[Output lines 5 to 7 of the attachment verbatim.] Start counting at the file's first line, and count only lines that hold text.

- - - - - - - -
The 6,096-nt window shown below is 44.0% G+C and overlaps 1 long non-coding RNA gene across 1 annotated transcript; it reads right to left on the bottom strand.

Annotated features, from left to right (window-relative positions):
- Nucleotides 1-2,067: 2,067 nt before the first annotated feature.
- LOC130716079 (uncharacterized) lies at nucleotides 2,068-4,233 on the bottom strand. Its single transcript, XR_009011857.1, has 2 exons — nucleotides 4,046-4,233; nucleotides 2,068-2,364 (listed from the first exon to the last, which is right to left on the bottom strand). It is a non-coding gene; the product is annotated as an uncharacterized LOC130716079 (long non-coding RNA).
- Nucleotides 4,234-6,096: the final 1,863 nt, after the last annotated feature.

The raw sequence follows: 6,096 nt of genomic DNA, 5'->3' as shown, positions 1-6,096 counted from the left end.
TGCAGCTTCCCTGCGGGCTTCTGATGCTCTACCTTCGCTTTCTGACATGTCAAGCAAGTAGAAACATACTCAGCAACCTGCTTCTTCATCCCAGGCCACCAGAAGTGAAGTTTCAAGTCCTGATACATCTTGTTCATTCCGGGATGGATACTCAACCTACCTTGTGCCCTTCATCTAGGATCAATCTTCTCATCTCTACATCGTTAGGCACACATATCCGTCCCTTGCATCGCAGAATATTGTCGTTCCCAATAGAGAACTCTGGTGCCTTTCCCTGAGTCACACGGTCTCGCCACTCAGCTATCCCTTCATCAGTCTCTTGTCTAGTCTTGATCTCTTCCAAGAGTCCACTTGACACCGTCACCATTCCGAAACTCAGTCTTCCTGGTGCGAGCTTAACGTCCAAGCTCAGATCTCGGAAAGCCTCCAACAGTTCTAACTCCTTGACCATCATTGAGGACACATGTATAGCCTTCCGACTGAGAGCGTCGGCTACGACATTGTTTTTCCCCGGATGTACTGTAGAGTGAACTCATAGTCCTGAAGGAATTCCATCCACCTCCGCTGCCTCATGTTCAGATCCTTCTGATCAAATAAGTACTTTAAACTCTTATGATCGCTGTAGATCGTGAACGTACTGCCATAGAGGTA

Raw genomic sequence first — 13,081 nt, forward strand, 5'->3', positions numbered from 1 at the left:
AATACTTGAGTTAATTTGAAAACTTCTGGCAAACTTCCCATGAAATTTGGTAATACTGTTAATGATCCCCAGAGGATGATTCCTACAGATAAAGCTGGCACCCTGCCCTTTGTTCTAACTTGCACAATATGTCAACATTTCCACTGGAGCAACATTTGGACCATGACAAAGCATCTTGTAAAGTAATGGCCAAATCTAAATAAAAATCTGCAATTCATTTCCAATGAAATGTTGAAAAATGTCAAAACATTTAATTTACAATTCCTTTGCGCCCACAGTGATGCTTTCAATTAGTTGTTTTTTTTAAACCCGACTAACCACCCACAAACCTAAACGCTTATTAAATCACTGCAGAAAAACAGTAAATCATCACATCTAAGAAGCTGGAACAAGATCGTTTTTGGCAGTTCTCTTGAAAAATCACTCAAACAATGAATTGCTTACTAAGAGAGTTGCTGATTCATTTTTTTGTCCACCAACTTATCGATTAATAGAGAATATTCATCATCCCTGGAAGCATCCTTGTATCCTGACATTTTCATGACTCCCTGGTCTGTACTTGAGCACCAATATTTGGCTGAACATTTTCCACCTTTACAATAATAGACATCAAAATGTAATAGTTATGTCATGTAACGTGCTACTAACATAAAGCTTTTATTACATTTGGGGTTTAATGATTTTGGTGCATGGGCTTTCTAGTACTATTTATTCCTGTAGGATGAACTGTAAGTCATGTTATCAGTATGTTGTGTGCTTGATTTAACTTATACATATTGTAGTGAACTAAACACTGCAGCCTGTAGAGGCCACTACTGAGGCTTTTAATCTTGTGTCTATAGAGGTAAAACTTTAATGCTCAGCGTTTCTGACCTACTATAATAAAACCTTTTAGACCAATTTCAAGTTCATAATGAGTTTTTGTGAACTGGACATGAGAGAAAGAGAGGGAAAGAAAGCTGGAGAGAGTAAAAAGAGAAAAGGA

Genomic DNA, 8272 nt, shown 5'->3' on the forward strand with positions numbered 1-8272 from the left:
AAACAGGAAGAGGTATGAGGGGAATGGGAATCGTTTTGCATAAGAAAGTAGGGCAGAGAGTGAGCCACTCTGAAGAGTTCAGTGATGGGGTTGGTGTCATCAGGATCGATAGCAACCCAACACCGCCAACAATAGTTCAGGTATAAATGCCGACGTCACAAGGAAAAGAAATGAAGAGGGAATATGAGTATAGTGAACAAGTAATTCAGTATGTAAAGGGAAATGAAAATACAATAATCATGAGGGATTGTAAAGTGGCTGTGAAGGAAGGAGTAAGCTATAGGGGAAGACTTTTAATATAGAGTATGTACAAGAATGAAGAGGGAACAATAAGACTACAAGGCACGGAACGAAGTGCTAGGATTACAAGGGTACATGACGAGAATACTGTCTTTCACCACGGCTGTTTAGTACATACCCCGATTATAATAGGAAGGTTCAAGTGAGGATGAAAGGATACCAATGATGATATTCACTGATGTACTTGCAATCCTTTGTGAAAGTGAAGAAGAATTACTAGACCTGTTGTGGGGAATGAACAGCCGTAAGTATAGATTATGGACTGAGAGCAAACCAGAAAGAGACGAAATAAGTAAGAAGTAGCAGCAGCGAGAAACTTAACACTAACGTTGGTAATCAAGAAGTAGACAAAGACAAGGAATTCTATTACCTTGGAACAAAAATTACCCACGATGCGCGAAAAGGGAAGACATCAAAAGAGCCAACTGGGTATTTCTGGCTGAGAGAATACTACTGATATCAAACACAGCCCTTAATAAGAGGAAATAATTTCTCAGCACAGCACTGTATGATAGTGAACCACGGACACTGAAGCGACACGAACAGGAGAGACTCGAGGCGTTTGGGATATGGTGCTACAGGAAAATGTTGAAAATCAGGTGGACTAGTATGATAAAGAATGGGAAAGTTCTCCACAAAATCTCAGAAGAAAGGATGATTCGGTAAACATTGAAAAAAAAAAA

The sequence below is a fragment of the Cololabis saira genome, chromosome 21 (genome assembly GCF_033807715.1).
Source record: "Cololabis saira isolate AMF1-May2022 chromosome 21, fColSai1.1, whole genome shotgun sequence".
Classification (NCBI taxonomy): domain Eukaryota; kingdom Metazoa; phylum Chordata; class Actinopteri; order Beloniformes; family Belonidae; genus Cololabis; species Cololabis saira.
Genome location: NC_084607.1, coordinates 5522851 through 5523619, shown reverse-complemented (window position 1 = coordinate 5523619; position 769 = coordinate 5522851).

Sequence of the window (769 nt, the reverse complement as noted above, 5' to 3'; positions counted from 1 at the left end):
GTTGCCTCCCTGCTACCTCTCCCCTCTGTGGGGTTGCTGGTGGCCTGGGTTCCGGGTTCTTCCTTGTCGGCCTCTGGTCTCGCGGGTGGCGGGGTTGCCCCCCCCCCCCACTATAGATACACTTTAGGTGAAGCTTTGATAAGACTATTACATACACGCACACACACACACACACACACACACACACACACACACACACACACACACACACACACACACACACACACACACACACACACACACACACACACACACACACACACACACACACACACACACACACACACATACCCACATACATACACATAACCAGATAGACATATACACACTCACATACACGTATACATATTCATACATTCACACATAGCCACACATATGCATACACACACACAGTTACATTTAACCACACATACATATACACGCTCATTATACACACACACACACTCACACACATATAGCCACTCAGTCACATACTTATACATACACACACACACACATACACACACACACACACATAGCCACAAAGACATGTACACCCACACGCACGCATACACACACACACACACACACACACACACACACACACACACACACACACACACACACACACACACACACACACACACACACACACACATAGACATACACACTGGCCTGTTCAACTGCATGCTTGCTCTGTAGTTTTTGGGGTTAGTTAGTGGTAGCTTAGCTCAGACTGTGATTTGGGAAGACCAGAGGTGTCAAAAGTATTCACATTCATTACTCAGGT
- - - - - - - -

- Nucleotides 4,234-6,096: the final 1,863 nt, after the last annotated feature.

The raw sequence follows: 6,096 nt of genomic DNA, 5'->3' as shown, positions 1-6,096 counted from the left end.
TGCAGCTTCCCTGCGGGCTTCTGATGCTCTACCTTCGCTTTCTGACATGTCAAGCAAGTAGAAACATACTCAGCAACCTGCTTCTTCATCCCAGGCCACCAGAAGTGAAGTTTCAAGTCCTGATACATCTTGTTCATTCCGGGATGGATACTCAACCTACCTTGTGCCCTTCATCTAGGATCAATCTTCTCATCTCTACATCGTTAGGCACACATATCCGTCCCTTGCATCGCAGAATATTGTCGTTCCCAATAGAGAACTCTGGTGCCTTTCCCTGAGTCACACGGTCTCGCCACTCAGCTATCCCTTCATCAGTCTCTTGTCTAGTCTTGATCTCTTCCAAGAGTCCACTTGACACCGTCACCATTCCGAAACTCAGTCTTCCTGGTGCGAGCTTAACGTCCAAGCTCAGATCTCGGAAAGCCTCCAACAGTTCTAACTCCTTGACCATCATTGAGGACACATGTATAGCCTTCCGACTGAGAGCGTCGGCTACGACATTGTTTTTCCCCGGATGTACTGTAGAGTGAACTCATAGTCCTGAAGGAATTCCATCCACCTCCGCTGCCTCATGTTCAGATCCTTCTGATCAAATAAGTACTTTAAACTCTTATGATCGCTGTAGATCGTGAACGTACTGCCATAGAGGTA